Who We Are

Union Advantage

According to the U.S. Department of Labor:
Wages of union members are, on average, 27 percent higher than those of workers without union representation.

  • Women in unions earn an extra $170 a week – $9,000 more a year.
  • African Americans in unions earn an extra $150 a week – $8,000 more a year.
  • Latinos in unions earn an extra $225 a week – $11,650 more a year.

88 percent of union workers have job-related health coverage while only 69 percent of non-union workers do.

More than two out of three union jobs offer a dental plan; only 44 percent of non-union workers receive dental coverage.

More than half all union jobs offer vision coverage; only about one-quarter of non-union jobs provide vision care.

85 percent of union jobs offer prescription drug coverage; only 66 percent of non-union jobs provide prescription drug coverage.

Union workers pay an average of 8 percent of the total monthly premium (employer pays 92 percent) for single coverage; non-union workers pay 20 percent. Union households pay an average of 12 percent of the monthly premium for family coverage while non-union families pay 32 percent.

72 percent of union workers have a guaranteed defined-benefit pension compared to 15 percent of non-union workers.

  • Teamster History

    The International Brotherhood of Teamsters was founded when two separate trade unions, the Team Drivers International Union and the Teamsters National Union of America, joined forces to improve the grueling working conditions of team drivers and warehousemen, whose lives consisted of long hours with little pay.

    August 1903: the new organization met for the first time at Niagara Falls, New York; from this, grew the most powerful – and most famous – Labor Union the world has ever known. On October 1, 1903, the Teamsters opened their first national headquarters in Indianapolis, Indiana with Cornelius Shea serving as the first General President.

    Six years later, the Teamsters officially become the International Brotherhood of Teamsters, Chauffeurs, Stablemen and Helpers, a name that remained until 1940, when “Warehousemen” replaced “Stablemen” in recognition of changing times – thus giving the Union the name it would bear for the next fifty years.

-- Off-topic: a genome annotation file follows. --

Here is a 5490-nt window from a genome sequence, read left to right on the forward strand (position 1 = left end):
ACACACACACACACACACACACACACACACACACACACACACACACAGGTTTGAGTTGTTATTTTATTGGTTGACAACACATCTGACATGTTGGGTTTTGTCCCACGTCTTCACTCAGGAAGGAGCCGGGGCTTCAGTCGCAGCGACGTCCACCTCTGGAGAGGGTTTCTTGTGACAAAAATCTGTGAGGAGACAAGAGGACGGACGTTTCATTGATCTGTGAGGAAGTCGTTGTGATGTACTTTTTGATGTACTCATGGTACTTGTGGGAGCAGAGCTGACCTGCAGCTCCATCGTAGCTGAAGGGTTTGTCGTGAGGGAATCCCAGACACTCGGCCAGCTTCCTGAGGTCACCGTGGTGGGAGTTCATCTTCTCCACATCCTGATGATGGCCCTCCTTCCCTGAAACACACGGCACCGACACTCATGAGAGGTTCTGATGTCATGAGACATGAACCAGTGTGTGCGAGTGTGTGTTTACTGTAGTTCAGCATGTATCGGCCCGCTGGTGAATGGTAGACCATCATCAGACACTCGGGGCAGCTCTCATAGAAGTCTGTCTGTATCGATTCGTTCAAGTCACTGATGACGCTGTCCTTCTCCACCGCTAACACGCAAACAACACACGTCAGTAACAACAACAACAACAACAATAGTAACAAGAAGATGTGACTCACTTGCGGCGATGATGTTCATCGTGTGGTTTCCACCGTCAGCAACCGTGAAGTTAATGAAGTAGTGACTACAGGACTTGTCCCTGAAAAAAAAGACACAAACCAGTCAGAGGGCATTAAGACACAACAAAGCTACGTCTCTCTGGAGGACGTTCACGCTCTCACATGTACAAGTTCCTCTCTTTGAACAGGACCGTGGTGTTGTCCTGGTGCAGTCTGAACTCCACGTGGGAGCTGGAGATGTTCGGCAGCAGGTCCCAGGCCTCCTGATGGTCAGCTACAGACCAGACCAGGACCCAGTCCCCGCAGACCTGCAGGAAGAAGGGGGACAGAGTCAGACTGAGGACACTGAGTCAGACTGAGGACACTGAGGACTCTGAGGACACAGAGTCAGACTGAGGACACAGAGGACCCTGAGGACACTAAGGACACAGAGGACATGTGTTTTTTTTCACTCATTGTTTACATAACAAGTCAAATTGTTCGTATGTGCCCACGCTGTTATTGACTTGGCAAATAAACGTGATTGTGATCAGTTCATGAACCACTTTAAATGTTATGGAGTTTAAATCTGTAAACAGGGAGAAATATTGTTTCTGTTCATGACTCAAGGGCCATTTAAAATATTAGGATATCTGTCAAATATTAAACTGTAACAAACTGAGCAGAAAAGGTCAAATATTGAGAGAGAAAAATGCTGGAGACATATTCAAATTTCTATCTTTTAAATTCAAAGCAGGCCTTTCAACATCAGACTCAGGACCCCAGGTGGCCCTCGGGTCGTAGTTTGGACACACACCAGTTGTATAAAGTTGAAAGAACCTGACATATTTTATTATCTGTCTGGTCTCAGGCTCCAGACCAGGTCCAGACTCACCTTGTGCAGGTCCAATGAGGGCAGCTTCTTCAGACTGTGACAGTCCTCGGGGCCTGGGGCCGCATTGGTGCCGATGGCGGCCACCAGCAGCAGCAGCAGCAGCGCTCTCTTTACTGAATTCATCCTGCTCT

America was changing – and so were the Teamsters. In 1912, a motor vehicle made the first transcontinental delivery of merchandise and made transportation history. This sounded the death knell for team drivers, but rang in a new day of opportunity for Teamster members. America’s demand for new products and merchandise made the role of the transportation worker ever more vital.

    Through aggressive organizing, the Teamsters grew as fast as the transportation industry, increasing their membership from 40,000 in 1912 to 60,000 in 1915. Along with their membership grew their reputation. The Teamsters became known as a strong, dynamic, and militant Union that fought for workers’ rights, skillfully negotiated trend-setting contracts and improved working conditions for all.

    In 1920, under the leadership of General President, Dan Tobin, the Teamsters reached across the border and affiliated with the Canadian Trades and Labour Congress. That same year, they joined the American Federation of Labor’s National Building Trades Department.

    Having survived Prohibition, the Great Depression, and two World Wars, the Teamsters continued to grow as more and more American workers recognized the advantages in being a Union member. And with those numbers came clout. The Teamsters, who now possessed the economic power to stop a nation’s commerce, had become a major force to be reckoned with.